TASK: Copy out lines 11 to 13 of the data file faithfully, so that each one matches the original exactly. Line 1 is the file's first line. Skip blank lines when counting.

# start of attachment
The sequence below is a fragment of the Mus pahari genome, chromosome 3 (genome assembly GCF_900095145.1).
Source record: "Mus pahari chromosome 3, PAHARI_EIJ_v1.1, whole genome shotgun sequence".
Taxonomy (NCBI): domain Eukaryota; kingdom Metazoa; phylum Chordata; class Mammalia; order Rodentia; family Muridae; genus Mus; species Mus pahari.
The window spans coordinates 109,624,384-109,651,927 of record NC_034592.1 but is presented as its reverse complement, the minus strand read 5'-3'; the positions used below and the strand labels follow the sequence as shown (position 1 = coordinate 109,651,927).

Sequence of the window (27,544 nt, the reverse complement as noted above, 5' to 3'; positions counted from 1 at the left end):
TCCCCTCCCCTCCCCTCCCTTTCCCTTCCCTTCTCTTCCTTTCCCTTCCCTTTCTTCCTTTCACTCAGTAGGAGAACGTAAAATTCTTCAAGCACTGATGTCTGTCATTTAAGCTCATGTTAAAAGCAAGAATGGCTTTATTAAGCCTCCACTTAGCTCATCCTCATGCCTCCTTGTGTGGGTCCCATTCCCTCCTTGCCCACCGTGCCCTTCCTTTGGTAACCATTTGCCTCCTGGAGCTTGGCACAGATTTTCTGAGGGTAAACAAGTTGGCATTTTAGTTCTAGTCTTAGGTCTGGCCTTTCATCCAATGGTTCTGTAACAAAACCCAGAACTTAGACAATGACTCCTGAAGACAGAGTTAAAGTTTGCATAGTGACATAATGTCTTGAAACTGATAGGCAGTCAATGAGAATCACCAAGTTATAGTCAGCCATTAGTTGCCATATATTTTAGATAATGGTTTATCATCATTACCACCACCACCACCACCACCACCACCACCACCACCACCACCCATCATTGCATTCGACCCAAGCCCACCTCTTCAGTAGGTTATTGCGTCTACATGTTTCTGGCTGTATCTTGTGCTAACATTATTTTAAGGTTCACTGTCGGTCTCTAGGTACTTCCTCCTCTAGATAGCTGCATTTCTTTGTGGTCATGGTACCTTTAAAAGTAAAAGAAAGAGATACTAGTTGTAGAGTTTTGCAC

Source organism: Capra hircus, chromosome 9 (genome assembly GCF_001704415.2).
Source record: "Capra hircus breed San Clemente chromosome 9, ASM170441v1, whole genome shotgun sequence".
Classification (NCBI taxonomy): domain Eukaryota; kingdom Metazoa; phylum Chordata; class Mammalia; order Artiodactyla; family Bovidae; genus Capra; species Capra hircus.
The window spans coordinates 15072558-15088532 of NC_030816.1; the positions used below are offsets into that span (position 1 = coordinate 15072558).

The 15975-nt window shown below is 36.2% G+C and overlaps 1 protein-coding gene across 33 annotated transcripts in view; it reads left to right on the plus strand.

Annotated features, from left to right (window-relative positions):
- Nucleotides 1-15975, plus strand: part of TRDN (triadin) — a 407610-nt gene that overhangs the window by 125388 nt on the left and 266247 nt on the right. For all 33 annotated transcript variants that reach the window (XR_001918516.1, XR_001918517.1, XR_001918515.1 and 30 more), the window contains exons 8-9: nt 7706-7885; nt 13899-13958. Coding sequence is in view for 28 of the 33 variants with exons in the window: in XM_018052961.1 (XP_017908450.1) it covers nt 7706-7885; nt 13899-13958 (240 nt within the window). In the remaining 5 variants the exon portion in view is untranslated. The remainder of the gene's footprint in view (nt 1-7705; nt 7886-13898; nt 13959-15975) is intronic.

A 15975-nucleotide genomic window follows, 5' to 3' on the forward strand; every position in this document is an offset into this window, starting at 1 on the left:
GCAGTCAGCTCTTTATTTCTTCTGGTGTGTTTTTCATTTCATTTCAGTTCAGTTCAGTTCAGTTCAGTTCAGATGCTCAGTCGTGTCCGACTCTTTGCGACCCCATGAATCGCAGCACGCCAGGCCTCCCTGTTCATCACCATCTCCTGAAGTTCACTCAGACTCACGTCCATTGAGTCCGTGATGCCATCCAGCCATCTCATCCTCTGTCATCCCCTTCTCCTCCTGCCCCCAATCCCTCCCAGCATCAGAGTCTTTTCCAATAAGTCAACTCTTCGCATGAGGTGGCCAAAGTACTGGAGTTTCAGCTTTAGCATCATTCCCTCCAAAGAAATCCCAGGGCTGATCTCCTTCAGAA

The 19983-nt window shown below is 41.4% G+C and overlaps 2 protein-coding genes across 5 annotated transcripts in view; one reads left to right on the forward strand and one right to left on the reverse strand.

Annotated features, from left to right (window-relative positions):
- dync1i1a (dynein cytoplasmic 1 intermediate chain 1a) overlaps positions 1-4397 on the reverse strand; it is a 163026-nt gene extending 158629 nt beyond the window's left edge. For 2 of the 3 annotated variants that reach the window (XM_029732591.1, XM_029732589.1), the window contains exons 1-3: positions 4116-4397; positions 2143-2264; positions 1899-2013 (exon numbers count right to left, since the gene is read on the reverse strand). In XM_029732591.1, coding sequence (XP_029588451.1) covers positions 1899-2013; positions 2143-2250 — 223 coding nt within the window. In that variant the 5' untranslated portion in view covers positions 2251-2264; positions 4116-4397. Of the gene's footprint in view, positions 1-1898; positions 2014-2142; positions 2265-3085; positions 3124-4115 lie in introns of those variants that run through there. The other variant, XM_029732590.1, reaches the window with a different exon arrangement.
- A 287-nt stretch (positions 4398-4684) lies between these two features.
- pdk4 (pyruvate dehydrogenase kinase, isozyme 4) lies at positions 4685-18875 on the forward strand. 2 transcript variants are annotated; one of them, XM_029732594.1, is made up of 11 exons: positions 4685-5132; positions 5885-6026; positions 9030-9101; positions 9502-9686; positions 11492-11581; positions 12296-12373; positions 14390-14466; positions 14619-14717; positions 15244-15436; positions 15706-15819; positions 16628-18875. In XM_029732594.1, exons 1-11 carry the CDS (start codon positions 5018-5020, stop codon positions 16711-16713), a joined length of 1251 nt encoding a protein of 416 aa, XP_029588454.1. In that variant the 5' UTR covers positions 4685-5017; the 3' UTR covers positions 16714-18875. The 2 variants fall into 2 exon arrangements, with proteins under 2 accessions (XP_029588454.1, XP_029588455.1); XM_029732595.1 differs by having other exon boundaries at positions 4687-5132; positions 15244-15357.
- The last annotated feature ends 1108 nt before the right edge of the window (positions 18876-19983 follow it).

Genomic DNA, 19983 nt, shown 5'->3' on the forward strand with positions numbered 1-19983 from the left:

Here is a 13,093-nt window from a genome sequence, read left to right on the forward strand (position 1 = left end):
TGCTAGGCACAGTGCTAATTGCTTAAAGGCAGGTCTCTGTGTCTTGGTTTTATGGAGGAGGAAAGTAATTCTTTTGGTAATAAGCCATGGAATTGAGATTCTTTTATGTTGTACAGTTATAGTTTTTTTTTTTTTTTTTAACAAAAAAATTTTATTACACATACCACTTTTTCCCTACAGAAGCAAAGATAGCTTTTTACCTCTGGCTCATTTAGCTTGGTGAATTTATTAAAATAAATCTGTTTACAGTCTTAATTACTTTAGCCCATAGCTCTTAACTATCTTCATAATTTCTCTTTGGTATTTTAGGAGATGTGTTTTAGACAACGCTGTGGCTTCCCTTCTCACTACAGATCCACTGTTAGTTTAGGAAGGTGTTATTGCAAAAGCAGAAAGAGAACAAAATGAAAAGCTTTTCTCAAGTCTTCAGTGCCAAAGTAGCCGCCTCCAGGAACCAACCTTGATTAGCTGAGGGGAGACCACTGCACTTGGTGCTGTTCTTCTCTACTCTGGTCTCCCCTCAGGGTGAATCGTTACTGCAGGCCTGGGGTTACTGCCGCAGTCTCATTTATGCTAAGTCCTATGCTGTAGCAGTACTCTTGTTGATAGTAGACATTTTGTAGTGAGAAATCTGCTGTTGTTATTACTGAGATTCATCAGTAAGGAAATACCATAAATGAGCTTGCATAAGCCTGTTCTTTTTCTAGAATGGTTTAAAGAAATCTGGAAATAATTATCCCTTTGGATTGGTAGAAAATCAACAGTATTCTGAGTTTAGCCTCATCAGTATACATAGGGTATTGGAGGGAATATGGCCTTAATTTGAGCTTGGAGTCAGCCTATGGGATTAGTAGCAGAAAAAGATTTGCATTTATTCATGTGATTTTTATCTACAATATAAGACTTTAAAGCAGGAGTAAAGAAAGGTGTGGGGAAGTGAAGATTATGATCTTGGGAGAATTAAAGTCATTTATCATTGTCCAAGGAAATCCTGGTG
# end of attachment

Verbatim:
The 15975-nt window shown below is 36.2% G+C and overlaps 1 protein-coding gene across 33 annotated transcripts in view; it reads left to right on the plus strand.

Annotated features, from left to right (window-relative positions):
- Nucleotides 1-15975, plus strand: part of TRDN (triadin) — a 407610-nt gene that overhangs the window by 125388 nt on the left and 266247 nt on the right. For all 33 annotated transcript variants that reach the window (XR_001918516.1, XR_001918517.1, XR_001918515.1 and 30 more), the window contains exons 8-9: nt 7706-7885; nt 13899-13958. Coding sequence is in view for 28 of the 33 variants with exons in the window: in XM_018052961.1 (XP_017908450.1) it covers nt 7706-7885; nt 13899-13958 (240 nt within the window). In the remaining 5 variants the exon portion in view is untranslated. The remainder of the gene's footprint in view (nt 1-7705; nt 7886-13898; nt 13959-15975) is intronic.